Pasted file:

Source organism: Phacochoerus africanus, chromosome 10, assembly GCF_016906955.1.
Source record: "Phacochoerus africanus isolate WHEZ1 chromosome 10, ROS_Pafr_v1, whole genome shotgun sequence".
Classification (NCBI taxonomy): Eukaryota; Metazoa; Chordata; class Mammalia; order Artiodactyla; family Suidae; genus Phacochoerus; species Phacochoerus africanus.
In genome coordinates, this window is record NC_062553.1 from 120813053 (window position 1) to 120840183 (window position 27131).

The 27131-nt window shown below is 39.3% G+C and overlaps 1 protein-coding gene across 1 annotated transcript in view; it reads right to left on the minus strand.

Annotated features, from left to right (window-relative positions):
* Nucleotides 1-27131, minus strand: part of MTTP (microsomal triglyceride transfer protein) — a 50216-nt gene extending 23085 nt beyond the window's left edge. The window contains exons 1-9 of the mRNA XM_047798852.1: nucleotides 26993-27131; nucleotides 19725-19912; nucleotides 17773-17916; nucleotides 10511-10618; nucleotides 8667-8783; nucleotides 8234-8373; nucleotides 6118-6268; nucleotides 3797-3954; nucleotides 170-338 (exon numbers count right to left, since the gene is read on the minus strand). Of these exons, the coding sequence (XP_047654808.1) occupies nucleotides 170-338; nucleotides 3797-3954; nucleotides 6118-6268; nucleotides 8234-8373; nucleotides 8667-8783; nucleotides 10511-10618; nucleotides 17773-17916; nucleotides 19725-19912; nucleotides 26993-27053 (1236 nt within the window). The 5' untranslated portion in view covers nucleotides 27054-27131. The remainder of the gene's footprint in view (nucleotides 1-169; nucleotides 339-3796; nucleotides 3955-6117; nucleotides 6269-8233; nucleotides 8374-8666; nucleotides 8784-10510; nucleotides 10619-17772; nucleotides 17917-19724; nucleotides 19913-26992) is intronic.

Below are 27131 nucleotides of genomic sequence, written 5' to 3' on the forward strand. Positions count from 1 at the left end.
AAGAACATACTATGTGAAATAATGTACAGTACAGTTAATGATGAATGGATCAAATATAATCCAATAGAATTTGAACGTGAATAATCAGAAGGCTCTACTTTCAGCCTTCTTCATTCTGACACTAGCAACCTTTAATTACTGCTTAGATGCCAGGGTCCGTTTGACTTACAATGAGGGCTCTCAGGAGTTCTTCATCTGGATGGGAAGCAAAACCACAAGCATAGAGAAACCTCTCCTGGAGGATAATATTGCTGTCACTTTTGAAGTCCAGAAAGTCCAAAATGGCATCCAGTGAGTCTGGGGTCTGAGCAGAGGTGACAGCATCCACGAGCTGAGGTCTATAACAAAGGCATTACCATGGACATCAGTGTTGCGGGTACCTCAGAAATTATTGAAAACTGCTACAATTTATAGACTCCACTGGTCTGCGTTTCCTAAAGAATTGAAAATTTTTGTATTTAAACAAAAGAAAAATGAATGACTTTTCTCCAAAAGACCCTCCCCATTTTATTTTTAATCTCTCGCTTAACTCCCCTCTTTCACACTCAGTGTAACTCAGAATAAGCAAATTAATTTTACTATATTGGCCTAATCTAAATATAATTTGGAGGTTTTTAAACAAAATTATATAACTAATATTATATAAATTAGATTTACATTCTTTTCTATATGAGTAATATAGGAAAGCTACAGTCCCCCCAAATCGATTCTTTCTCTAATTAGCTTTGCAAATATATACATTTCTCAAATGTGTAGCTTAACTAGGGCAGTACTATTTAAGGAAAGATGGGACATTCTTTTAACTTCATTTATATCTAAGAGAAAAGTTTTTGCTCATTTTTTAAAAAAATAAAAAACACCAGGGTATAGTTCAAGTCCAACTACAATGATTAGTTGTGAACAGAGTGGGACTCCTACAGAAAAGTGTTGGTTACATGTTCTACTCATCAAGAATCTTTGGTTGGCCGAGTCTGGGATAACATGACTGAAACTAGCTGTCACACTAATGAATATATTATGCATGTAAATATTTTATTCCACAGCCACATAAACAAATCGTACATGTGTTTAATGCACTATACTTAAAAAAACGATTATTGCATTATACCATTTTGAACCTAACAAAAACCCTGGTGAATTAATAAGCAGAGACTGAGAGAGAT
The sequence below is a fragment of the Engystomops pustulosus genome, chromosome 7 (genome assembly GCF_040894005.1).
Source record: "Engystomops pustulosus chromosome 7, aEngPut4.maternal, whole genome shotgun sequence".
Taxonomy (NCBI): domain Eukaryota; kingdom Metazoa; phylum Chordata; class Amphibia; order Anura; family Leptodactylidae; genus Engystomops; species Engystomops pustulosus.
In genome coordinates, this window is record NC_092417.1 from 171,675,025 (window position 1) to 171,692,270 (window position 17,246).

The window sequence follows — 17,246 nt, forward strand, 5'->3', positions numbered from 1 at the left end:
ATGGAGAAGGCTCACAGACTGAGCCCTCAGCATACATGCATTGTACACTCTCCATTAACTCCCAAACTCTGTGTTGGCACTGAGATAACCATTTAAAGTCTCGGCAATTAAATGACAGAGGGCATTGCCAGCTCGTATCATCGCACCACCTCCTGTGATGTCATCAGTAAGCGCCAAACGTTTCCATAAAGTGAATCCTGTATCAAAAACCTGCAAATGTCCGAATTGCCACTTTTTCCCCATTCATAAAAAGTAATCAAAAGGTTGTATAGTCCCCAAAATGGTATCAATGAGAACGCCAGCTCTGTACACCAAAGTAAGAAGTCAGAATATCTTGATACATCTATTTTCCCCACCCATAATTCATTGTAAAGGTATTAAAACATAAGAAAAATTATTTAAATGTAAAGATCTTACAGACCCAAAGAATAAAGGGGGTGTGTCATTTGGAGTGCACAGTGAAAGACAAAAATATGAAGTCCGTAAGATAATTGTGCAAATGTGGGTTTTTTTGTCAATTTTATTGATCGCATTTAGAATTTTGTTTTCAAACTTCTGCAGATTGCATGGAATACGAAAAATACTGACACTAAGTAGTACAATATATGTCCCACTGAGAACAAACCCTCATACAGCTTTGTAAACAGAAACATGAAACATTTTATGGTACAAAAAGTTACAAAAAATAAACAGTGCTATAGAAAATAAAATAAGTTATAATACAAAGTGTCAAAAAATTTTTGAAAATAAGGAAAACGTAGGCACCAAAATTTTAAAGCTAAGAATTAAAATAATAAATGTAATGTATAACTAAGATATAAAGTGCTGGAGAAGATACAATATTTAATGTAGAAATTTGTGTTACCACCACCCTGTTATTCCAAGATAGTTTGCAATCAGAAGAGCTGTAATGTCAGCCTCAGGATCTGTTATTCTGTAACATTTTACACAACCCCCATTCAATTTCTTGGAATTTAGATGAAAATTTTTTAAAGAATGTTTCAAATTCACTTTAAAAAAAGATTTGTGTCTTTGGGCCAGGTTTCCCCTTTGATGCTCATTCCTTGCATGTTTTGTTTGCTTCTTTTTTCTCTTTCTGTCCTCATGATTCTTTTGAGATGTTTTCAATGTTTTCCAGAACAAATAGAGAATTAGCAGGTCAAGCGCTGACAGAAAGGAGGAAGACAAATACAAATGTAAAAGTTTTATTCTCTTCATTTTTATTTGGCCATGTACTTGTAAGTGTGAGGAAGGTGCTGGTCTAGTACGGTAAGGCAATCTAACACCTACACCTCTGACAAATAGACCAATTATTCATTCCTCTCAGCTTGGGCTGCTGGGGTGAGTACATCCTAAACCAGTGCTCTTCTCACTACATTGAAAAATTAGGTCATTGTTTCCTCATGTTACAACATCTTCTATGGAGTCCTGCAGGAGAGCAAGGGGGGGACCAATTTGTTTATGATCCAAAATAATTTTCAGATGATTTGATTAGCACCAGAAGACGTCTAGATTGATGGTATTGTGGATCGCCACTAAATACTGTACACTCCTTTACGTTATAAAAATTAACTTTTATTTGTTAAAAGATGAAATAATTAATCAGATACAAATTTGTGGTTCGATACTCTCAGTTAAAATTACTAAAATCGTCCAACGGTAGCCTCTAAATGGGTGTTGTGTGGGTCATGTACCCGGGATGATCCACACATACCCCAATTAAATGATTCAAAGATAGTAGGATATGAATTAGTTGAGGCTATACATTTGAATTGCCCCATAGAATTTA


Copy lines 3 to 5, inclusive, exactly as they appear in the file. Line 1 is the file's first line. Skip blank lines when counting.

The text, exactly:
Classification (NCBI taxonomy): Eukaryota; Metazoa; Chordata; class Mammalia; order Artiodactyla; family Suidae; genus Phacochoerus; species Phacochoerus africanus.
In genome coordinates, this window is record NC_062553.1 from 120813053 (window position 1) to 120840183 (window position 27131).

The 27131-nt window shown below is 39.3% G+C and overlaps 1 protein-coding gene across 1 annotated transcript in view; it reads right to left on the minus strand.